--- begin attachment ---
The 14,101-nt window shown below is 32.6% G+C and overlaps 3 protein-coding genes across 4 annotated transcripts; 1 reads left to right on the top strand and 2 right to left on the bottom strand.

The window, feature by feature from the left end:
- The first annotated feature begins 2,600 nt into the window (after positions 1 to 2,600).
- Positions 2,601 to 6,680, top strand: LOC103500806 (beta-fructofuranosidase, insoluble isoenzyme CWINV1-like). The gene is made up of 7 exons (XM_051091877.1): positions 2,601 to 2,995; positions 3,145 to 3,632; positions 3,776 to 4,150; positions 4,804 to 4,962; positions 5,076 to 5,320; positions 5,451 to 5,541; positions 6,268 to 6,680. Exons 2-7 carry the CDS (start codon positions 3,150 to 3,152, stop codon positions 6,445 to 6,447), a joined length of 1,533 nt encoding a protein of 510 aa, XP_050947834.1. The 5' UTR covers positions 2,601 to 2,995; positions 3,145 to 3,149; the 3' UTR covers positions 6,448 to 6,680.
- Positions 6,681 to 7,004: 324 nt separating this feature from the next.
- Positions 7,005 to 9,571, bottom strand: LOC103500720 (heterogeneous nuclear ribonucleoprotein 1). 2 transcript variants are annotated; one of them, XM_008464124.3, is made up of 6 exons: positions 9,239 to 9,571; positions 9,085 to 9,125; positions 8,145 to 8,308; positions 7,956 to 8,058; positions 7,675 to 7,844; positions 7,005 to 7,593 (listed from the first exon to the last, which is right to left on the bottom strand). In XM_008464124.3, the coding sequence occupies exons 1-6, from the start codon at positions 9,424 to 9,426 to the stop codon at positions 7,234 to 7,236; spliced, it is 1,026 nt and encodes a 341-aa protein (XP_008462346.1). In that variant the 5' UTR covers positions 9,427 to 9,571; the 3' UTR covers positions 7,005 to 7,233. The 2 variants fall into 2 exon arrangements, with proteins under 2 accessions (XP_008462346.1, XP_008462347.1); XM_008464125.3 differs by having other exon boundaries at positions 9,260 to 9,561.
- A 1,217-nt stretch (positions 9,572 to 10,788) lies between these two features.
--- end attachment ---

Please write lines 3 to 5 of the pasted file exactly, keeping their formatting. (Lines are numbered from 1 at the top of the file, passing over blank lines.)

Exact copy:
- The first annotated feature begins 2,600 nt into the window (after positions 1 to 2,600).
- Positions 2,601 to 6,680, top strand: LOC103500806 (beta-fructofuranosidase, insoluble isoenzyme CWINV1-like). The gene is made up of 7 exons (XM_051091877.1): positions 2,601 to 2,995; positions 3,145 to 3,632; positions 3,776 to 4,150; positions 4,804 to 4,962; positions 5,076 to 5,320; positions 5,451 to 5,541; positions 6,268 to 6,680. Exons 2-7 carry the CDS (start codon positions 3,150 to 3,152, stop codon positions 6,445 to 6,447), a joined length of 1,533 nt encoding a protein of 510 aa, XP_050947834.1. The 5' UTR covers positions 2,601 to 2,995; positions 3,145 to 3,149; the 3' UTR covers positions 6,448 to 6,680.
- Positions 6,681 to 7,004: 324 nt separating this feature from the next.